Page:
When it comes to U.S. policy on psychoactive drugs, some psychiatrists disagree


New research surveying psychiatrists in the United States found considerable differences between their perceptions about the safety and therapeutic value of certain psychoactive drugs and how those same drugs are categorized under U.S. policy.

The report, published in International Journal of Drug Policy, was conducted by researchers at Ohio State University. The goal of the study was to evaluate whether drug schedules are actually in alignment with the current state of evidence as measured through experts in the field of psychiatry, according to Alan Davis, PhD, senior author of the study, and assistant professor and director of the Center for Psychedelic Drug Research and Education in The Ohio State University College of Social Work in a statement.

Researchers conducted an online survey with a sample of 181 psychiatrists in the U.S. with an average age of 49, who had been in practice for on average, 16 years. According to the study, participants were randomized to receive one of four vignettes, each depicting a depressed patient reporting relief from symptoms after non-prescribed psychoactive drug use focusing on psilocybin (Schedule I), methamphetamine (Schedule II), ketamine (Schedule III) or alprazolam (Schedule IV). Psychiatrists then responded to questions related to this clinical scenario and rated the safety, therapeutic, and abuse potentials of these four drugs and alcohol.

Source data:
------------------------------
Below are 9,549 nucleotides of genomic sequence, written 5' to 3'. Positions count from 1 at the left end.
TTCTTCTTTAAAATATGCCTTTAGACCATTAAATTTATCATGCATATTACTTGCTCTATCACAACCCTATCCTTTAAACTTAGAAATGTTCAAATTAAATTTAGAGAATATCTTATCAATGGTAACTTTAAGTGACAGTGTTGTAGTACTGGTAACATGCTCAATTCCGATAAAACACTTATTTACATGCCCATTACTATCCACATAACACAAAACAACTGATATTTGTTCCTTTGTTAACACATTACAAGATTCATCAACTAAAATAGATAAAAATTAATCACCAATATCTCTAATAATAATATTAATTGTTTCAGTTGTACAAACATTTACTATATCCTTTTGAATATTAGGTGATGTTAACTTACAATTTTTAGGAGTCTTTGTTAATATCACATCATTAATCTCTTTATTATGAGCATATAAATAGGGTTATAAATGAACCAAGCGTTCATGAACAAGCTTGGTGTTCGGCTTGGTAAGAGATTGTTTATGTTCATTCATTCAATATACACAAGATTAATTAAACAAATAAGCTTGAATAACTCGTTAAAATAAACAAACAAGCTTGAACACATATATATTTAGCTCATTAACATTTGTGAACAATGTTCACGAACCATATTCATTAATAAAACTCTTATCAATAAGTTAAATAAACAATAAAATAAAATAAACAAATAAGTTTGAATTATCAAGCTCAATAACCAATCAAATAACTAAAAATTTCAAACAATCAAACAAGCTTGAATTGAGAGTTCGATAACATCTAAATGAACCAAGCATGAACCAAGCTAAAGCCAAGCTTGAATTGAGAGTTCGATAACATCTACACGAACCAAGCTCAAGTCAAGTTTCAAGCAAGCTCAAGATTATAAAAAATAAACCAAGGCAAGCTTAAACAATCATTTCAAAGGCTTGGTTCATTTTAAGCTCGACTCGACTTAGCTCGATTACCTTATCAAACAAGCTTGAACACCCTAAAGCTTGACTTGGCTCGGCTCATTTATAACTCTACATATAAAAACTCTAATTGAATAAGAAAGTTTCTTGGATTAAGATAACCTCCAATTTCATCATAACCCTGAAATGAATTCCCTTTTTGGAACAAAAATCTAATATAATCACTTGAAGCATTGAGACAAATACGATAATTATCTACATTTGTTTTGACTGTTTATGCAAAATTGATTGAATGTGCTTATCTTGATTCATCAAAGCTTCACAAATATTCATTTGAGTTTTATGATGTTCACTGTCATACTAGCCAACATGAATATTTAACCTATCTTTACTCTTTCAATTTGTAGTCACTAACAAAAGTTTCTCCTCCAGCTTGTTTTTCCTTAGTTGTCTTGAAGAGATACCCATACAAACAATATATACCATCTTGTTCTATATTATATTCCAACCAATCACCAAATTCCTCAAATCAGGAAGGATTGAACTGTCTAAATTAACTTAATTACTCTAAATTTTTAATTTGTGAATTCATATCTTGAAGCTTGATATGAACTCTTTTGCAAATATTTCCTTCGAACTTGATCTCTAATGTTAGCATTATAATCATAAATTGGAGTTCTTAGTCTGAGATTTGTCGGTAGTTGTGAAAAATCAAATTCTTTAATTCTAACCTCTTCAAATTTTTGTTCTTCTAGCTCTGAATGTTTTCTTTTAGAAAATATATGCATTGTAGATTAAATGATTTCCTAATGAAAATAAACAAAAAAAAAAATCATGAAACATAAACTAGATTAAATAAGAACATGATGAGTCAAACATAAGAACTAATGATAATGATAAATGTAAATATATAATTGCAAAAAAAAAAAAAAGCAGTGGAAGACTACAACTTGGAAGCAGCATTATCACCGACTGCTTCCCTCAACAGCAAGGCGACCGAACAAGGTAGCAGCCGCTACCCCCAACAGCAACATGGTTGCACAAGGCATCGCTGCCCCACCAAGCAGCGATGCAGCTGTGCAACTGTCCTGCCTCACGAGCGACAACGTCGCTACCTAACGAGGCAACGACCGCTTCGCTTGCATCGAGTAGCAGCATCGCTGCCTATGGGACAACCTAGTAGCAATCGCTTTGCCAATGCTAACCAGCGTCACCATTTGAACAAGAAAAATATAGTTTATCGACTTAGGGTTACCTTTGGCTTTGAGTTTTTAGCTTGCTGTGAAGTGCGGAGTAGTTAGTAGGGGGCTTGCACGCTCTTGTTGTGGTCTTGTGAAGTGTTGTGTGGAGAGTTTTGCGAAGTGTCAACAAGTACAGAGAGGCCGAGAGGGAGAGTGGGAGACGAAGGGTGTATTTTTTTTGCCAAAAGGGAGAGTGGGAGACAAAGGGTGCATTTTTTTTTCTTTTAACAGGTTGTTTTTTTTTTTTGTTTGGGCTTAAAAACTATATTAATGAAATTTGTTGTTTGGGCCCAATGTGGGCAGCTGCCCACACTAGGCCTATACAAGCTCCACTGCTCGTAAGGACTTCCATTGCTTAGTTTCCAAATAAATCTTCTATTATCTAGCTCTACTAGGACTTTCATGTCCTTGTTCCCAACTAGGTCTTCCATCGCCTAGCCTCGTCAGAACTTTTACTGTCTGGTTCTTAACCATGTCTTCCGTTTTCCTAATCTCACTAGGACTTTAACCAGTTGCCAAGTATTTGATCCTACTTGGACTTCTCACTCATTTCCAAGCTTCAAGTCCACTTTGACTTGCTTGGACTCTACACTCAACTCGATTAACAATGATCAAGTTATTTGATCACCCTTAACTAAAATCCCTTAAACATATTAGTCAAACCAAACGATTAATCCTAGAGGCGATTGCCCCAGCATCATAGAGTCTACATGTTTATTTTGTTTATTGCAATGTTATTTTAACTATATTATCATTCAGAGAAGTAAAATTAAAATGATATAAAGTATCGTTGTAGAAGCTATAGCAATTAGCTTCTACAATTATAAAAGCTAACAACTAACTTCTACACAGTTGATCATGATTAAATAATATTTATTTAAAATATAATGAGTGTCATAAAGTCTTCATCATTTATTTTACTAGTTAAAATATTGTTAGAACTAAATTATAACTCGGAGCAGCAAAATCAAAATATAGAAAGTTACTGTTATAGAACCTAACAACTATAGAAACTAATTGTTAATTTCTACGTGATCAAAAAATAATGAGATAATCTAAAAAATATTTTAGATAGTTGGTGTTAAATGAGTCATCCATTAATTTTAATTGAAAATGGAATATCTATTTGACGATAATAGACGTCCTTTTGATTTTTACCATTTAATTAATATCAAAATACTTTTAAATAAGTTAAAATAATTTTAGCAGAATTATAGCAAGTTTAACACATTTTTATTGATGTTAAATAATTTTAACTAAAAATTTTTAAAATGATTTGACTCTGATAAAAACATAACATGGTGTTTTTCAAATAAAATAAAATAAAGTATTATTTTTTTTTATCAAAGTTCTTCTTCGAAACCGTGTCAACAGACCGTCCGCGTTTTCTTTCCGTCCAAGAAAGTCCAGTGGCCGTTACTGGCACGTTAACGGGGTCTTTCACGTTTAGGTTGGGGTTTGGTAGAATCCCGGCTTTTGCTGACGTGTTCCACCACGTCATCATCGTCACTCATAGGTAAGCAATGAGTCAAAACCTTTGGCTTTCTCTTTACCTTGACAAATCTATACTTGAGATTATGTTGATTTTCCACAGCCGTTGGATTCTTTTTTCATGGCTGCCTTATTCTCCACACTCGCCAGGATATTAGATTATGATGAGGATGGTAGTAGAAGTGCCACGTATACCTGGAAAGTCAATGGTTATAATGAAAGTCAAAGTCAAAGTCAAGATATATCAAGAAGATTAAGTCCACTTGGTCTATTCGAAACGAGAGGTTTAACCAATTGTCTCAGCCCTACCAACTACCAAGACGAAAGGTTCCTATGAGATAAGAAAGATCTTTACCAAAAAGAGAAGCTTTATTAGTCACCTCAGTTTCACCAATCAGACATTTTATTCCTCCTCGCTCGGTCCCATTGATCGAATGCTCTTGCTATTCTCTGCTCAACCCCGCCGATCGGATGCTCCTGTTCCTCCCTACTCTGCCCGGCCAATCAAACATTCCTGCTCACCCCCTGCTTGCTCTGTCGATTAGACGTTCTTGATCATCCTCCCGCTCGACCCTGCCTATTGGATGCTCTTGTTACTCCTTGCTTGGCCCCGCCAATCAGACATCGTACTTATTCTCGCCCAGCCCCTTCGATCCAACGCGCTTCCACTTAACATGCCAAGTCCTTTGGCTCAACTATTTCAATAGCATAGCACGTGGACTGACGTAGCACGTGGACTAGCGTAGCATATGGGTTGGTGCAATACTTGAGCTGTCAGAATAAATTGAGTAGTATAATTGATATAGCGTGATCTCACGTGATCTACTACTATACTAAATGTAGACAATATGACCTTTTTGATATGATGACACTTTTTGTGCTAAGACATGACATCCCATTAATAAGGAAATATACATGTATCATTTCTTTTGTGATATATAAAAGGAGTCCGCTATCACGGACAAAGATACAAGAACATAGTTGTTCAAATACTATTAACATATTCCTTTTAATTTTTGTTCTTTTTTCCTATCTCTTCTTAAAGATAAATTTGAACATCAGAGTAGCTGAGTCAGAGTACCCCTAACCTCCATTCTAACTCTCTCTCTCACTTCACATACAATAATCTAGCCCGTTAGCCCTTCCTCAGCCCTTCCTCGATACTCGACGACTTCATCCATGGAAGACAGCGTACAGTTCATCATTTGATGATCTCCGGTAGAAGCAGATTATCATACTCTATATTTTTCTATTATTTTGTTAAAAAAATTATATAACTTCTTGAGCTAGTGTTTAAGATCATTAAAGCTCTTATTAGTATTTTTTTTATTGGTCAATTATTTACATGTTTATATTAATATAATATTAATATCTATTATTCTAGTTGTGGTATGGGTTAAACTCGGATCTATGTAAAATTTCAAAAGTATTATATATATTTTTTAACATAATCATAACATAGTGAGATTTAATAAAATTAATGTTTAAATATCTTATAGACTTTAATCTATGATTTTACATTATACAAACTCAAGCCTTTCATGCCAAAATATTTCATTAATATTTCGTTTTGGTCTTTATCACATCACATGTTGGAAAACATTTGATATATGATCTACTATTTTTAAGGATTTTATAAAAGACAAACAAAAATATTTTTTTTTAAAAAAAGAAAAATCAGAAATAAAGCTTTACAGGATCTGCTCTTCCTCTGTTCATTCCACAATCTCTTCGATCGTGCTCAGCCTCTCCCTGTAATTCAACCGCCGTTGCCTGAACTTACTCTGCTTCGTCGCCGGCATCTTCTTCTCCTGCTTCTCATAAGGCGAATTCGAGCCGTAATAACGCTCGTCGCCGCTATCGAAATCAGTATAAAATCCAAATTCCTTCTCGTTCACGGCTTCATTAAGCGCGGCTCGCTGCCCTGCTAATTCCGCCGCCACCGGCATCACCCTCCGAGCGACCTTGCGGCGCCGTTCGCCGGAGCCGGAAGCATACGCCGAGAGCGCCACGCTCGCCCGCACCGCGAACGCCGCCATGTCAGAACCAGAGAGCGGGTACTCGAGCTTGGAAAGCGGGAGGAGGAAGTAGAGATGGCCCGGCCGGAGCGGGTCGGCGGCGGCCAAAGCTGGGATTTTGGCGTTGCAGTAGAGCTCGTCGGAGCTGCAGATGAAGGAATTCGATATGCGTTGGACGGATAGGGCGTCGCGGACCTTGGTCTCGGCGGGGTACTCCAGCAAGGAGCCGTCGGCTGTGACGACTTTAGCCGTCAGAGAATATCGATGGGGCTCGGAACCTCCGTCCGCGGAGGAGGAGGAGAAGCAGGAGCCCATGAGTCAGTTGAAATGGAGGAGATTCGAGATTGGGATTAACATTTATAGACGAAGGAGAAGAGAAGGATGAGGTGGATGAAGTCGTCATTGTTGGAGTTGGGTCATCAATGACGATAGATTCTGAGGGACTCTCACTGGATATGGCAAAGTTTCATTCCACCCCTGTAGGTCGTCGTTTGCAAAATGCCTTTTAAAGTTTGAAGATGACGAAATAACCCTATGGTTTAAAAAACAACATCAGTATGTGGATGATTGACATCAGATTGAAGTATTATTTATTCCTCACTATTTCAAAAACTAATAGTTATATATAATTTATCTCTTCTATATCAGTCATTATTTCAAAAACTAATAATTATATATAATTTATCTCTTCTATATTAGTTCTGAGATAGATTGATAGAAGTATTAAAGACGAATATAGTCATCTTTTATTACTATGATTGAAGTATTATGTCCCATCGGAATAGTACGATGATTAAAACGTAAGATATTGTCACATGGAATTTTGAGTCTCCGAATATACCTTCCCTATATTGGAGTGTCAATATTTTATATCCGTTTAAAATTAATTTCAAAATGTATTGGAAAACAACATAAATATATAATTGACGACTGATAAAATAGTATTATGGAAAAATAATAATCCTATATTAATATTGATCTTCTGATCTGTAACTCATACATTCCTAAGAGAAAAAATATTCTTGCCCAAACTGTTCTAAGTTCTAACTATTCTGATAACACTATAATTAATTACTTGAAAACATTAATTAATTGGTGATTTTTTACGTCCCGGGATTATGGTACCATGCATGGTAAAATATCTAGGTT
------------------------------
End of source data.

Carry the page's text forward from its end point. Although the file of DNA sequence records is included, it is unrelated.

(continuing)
According to the study, the results showed non-prescribed use of methamphetamine and alprazolam was rated more concerning and less acceptable than non-prescribed use of psilocybin and ketamine. Compared to psilocybin and ketamine, participants rated methamphetamine and alprazolam as less safe, having less therapeutic potential, and having more abuse potential. In addition, mean ratings of safety and abuse/therapeutic potential of alprazolam and methamphetamine were equivalent to that of alcohol, and all three were rated more harmful than psilocybin and ketamine.

The authors noted how the evidence has changed since substances were scheduled under the Controlled Substances Act (CSA) in 1970: Studies have suggested psilocybin, MDMA (ecstasy) and cannabis, all Schedule I drugs, have therapeutic potential and relatively low risk for misuse or physical harm. Meanwhile, benzodiazepines are the third most commonly misused substances – among both outlawed and prescription drugs – in the United States.

In conclusion, the study found that these American psychiatrists’ perceptions about safety and abuse/therapeutic potentials associated with certain psychoactive drugs were inconsistent with those indicated by their placement in drug schedules. These findings add to a growing consensus amongst experts that the current drug policy is not scientifically coherent, according to the study.